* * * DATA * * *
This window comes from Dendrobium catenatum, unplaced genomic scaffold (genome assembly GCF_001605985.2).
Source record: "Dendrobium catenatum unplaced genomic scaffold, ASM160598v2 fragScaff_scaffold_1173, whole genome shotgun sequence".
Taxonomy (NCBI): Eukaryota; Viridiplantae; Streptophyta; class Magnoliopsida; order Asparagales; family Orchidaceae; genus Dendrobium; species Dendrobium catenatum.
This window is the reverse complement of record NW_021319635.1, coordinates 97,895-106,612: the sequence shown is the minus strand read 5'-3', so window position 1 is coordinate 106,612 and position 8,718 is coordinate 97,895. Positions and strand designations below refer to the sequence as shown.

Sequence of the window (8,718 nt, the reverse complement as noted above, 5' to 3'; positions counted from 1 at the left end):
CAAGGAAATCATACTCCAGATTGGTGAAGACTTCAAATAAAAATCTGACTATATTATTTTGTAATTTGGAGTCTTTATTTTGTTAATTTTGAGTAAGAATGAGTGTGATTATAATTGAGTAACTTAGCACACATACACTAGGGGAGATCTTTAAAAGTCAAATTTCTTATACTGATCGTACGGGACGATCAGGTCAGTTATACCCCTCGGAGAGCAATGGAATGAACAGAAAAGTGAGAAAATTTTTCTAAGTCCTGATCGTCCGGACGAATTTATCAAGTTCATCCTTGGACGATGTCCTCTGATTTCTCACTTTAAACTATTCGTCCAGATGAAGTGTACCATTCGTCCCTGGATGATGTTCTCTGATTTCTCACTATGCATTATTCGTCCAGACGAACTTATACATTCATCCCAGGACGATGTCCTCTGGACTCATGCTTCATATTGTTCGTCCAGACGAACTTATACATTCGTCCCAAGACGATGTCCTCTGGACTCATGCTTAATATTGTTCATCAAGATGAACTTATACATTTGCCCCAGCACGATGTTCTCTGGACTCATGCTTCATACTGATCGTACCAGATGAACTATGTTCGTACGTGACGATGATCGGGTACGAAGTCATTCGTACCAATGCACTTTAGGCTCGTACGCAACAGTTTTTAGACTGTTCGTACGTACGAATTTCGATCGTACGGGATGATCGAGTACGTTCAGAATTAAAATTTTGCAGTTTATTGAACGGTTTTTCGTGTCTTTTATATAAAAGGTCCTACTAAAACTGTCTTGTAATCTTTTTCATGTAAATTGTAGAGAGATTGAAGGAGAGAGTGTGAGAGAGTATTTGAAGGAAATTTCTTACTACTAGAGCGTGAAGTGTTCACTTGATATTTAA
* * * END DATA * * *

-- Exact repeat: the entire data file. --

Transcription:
This window comes from Dendrobium catenatum, unplaced genomic scaffold (genome assembly GCF_001605985.2).
Source record: "Dendrobium catenatum unplaced genomic scaffold, ASM160598v2 fragScaff_scaffold_1173, whole genome shotgun sequence".
Taxonomy (NCBI): Eukaryota; Viridiplantae; Streptophyta; class Magnoliopsida; order Asparagales; family Orchidaceae; genus Dendrobium; species Dendrobium catenatum.
This window is the reverse complement of record NW_021319635.1, coordinates 97,895-106,612: the sequence shown is the minus strand read 5'-3', so window position 1 is coordinate 106,612 and position 8,718 is coordinate 97,895. Positions and strand designations below refer to the sequence as shown.

Sequence of the window (8,718 nt, the reverse complement as noted above, 5' to 3'; positions counted from 1 at the left end):
CAAGGAAATCATACTCCAGATTGGTGAAGACTTCAAATAAAAATCTGACTATATTATTTTGTAATTTGGAGTCTTTATTTTGTTAATTTTGAGTAAGAATGAGTGTGATTATAATTGAGTAACTTAGCACACATACACTAGGGGAGATCTTTAAAAGTCAAATTTCTTATACTGATCGTACGGGACGATCAGGTCAGTTATACCCCTCGGAGAGCAATGGAATGAACAGAAAAGTGAGAAAATTTTTCTAAGTCCTGATCGTCCGGACGAATTTATCAAGTTCATCCTTGGACGATGTCCTCTGATTTCTCACTTTAAACTATTCGTCCAGATGAAGTGTACCATTCGTCCCTGGATGATGTTCTCTGATTTCTCACTATGCATTATTCGTCCAGACGAACTTATACATTCATCCCAGGACGATGTCCTCTGGACTCATGCTTCATATTGTTCGTCCAGACGAACTTATACATTCGTCCCAAGACGATGTCCTCTGGACTCATGCTTAATATTGTTCATCAAGATGAACTTATACATTTGCCCCAGCACGATGTTCTCTGGACTCATGCTTCATACTGATCGTACCAGATGAACTATGTTCGTACGTGACGATGATCGGGTACGAAGTCATTCGTACCAATGCACTTTAGGCTCGTACGCAACAGTTTTTAGACTGTTCGTACGTACGAATTTCGATCGTACGGGATGATCGAGTACGTTCAGAATTAAAATTTTGCAGTTTATTGAACGGTTTTTCGTGTCTTTTATATAAAAGGTCCTACTAAAACTGTCTTGTAATCTTTTTCATGTAAATTGTAGAGAGATTGAAGGAGAGAGTGTGAGAGAGTATTTGAAGGAAATTTCTTACTACTAGAGCGTGAAGTGTTCACTTGATATTTAA